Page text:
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ATO’s next round of business visits targets top end

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ATO’s next round of business visits targets top end

Darwin

Almost 800 more SMEs in Queensland and the Northern Territory can expect a visit from ATO officials in the coming weeks, as the Tax Office looks to continue its program of business visits to check for undeclared income.

Darwin businesses targeted for inspection

The ATO has revealed that over the remaining weeks of August, inspectors plan to visit around 350 businesses in Darwin.

“We’re concerned about some businesses in Darwin getting an unfair advantage over their honest competitors,” said assistant commissioner Peter Holt.

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“Our intelligence suggests that some businesses are not declaring all of their income to the ATO and avoiding their obligations by not paying their entitlements like super and tax contributions. We have also received reports of some businesses operating without proper GST, PAYG withholding or ABN registrations.”

Mr Holt said that businesses deliberately avoiding their tax obligations “make it harder for other businesses who are doing the right thing”.

“By detecting and addressing this behaviour, we’re helping to ensure a level playing field for honest small businesses in the top end,” he said.

Darwin industries being targeted as part of the visits include:

  • Building cleaning, pest control and gardening services
  • Automotive repair and maintenance
  • Building installation/completion services
  • Cafes, restaurants and takeaway food services
  • Residential building construction

The ATO will also be holding information sessions with small businesses to coincide with the visits on Monday, 26 August at Group Training Northern Territory. A special session will also be held on the introduction of Single Touch Payroll (STP) reporting.

Tip-offs lead to north Queensland visits

During August and September, the ATO has also said its investigators will visit the far north Queensland towns of Port Douglas and Cooktown, with plans to drop in on a further 400 businesses.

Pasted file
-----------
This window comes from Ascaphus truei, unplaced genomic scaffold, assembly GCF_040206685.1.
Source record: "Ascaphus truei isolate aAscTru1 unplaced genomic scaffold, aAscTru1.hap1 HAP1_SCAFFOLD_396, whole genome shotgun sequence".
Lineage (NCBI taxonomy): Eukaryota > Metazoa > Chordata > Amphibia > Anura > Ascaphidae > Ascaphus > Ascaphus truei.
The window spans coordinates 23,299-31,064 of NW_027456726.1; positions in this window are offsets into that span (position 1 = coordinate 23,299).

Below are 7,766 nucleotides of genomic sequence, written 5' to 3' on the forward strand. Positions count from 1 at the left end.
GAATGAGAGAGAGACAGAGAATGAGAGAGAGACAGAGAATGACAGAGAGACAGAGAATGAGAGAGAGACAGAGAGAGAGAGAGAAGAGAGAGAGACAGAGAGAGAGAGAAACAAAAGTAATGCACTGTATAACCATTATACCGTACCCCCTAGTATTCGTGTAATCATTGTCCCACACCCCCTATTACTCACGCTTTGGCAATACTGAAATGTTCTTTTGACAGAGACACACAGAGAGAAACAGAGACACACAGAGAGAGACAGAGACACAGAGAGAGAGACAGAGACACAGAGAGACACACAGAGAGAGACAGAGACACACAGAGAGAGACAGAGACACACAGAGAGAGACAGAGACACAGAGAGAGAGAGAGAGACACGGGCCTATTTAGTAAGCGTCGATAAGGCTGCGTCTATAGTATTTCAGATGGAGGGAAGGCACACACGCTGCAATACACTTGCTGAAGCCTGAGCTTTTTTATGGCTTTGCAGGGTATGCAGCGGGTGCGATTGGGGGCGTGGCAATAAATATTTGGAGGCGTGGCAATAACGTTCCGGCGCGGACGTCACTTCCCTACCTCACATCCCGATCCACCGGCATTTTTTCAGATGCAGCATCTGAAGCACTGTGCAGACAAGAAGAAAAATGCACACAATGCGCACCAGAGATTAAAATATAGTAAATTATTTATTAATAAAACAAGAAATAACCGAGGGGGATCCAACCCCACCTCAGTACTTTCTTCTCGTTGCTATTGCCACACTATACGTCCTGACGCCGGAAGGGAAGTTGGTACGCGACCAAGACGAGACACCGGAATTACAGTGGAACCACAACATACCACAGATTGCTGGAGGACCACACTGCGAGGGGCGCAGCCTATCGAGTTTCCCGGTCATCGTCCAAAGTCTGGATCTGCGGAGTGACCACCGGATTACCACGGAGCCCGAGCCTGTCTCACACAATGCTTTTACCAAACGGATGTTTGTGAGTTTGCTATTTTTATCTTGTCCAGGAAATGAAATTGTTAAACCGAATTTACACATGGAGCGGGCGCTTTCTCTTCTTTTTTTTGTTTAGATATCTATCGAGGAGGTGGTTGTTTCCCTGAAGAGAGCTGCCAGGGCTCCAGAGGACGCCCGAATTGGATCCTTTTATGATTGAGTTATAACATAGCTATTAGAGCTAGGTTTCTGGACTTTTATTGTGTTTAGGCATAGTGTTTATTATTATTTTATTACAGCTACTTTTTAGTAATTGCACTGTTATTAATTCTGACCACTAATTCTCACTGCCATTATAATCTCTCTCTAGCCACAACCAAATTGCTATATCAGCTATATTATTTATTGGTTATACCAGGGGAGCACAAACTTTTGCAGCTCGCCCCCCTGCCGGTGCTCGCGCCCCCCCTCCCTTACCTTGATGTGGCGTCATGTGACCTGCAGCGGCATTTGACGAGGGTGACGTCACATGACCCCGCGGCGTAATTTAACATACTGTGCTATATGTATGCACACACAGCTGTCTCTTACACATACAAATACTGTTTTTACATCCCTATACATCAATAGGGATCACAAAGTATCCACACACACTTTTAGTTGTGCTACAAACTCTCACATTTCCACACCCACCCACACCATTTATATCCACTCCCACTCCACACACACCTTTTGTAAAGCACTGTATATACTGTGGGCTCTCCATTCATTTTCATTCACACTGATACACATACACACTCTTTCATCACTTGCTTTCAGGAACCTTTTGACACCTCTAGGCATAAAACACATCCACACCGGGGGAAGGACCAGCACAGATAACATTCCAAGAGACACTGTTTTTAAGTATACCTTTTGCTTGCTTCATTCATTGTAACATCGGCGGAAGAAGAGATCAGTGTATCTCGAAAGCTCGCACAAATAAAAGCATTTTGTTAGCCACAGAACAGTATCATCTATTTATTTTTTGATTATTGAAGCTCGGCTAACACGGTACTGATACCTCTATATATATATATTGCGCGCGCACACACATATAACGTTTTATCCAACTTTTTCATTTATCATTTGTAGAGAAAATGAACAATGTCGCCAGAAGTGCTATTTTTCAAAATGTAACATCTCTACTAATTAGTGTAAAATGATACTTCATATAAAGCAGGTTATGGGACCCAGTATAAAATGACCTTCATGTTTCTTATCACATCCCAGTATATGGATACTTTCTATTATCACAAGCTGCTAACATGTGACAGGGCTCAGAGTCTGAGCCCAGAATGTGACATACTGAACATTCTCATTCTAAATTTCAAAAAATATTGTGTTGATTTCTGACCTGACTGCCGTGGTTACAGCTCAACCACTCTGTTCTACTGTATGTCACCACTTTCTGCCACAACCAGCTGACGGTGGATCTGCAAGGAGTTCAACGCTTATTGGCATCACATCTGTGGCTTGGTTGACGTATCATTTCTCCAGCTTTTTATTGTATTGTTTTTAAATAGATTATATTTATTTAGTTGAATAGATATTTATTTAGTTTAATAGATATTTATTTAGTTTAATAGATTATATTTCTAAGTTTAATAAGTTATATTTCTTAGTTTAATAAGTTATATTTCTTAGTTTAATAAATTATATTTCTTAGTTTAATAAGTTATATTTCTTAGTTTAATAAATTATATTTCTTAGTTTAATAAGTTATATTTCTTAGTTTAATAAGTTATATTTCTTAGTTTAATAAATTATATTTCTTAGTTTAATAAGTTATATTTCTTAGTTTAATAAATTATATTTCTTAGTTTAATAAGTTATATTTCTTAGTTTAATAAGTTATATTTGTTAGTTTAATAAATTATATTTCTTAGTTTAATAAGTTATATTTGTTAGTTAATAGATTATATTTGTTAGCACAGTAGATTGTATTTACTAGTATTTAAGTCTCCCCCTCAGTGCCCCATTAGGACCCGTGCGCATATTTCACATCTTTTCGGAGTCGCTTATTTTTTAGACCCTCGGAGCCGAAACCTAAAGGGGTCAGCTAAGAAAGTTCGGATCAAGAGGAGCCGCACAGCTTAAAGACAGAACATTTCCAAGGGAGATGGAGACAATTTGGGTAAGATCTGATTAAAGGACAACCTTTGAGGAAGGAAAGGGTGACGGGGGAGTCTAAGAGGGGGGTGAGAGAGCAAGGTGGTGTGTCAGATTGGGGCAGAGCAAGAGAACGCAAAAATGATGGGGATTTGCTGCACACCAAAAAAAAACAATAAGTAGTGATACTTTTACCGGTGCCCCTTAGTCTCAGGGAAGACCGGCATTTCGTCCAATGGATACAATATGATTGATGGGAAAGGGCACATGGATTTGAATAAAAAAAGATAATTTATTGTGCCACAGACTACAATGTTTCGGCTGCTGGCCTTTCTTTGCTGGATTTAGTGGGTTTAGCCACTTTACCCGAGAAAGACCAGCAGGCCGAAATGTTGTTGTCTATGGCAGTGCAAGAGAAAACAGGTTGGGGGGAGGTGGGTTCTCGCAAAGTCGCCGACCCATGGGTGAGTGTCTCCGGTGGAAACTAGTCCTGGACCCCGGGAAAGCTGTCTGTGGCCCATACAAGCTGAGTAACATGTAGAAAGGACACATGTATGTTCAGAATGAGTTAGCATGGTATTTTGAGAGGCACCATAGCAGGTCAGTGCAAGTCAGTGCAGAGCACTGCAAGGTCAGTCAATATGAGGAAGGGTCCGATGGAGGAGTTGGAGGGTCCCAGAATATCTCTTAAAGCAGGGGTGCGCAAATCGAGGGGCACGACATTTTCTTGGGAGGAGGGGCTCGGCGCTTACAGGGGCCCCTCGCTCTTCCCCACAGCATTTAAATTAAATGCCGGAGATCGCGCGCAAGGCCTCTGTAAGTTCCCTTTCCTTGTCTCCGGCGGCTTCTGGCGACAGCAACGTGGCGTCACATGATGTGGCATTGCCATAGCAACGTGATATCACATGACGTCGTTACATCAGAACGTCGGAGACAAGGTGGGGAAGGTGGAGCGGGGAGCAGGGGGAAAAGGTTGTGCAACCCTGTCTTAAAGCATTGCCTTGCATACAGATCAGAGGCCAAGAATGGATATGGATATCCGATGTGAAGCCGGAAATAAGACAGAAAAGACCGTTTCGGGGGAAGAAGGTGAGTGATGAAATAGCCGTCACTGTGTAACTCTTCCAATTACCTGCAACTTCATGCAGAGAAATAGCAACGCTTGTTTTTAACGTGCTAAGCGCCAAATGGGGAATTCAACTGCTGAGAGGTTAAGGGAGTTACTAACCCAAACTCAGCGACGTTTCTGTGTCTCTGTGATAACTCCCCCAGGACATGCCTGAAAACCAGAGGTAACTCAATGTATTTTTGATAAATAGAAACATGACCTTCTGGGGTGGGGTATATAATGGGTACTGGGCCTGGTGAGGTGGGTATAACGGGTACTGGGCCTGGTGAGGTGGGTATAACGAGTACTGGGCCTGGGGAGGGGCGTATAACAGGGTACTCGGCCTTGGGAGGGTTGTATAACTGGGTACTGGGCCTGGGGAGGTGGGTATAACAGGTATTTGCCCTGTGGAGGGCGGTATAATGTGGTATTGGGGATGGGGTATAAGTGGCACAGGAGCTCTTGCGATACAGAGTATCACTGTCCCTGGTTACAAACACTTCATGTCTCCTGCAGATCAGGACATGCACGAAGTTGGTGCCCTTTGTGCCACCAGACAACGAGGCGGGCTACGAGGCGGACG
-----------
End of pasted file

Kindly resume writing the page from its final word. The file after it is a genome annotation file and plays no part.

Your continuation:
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It comes on the back of “numerous” public tip-offs, said Mr Holt.

“We’ve received numerous community referrals from people in Cooktown and Port Douglas about some businesses getting an unfair advantage over their honest competitors,” he said.

“Our intelligence suggests that some businesses are not declaring all of their income to the ATO, or paying staff in cash, which means employees may be missing out on their entitlements like super.

“We understand that some businesses may be operating in cash and not have merchant payment facilities due to individual circumstances. The issue is when businesses are deliberately ‘cash only’ to avoid reporting all their income. By detecting and addressing this behaviour, we’re helping to keep things fair for honest small businesses in FNQ [far north Queensland].”

ATO inspectors will target a broader range of industries in the two towns than they will in Darwin, with businesses operating in the following sectors more likely to receive visitors from the Tax Office:

  • Cafes, restaurants and takeaway food services
  • Pharmaceutical and other store-based retailing
  • Personal care services
  • Accommodation
  • Building cleaning, pest control and gardening services
  • Building completion services
  • Building installation services
  • Other construction services

Information sessions will be held in both towns on the following dates:

Cooktown:

  • Monday, 26 August – general information
  • Wednesday, 4 September – introduction to business records and STP introduction

All sessions will be held at Cooktown PCYC.

Port Douglas:

  • Tuesday, 27 August – general information
  • Thursday, 5 September – introduction to business records and STP introduction

All sessions will be held at Oaks Resort Port Douglas.

Ongoing ATO business visits

The ATO has committed to visiting up to 10,000 businesses right across Australia this financial year, following just under 9,000 visits paid to Australian SMEs last year.

Their aim is to ensure compliance, answer questions from employers and also to investigate external tip-offs and internal red flags about tax-related matters.

So far in FY2019-20, visits have already been conducted in:

And in May, inspectors from the ATO visited as many as 1,800 businesses – as well as their accountants – in co-ordinated action across multiple areas in Victoria, Queensland and the Northern Territory.

Mr Holt said the proactive visits to businesses are as much about education as compliance.

“Local visits provide us with the opportunity to talk to business owners and help them get things right,” he said.

“During the visits, we may discuss record-keeping and payment facilities, outstanding lodgments, tax debts and managing employee entitlements such as superannuation.”

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Adam Zuchetti

Adam Zuchetti

Adam Zuchetti is the editor of My Business, and has steered the publication’s editorial direction since early 2016. 

The two-time Publish Awards finalist has an extensive journalistic career across business, property and finance, including a four-year stint in the UK. Email Adam at This email address is being protected from spambots. You need JavaScript enabled to view it.

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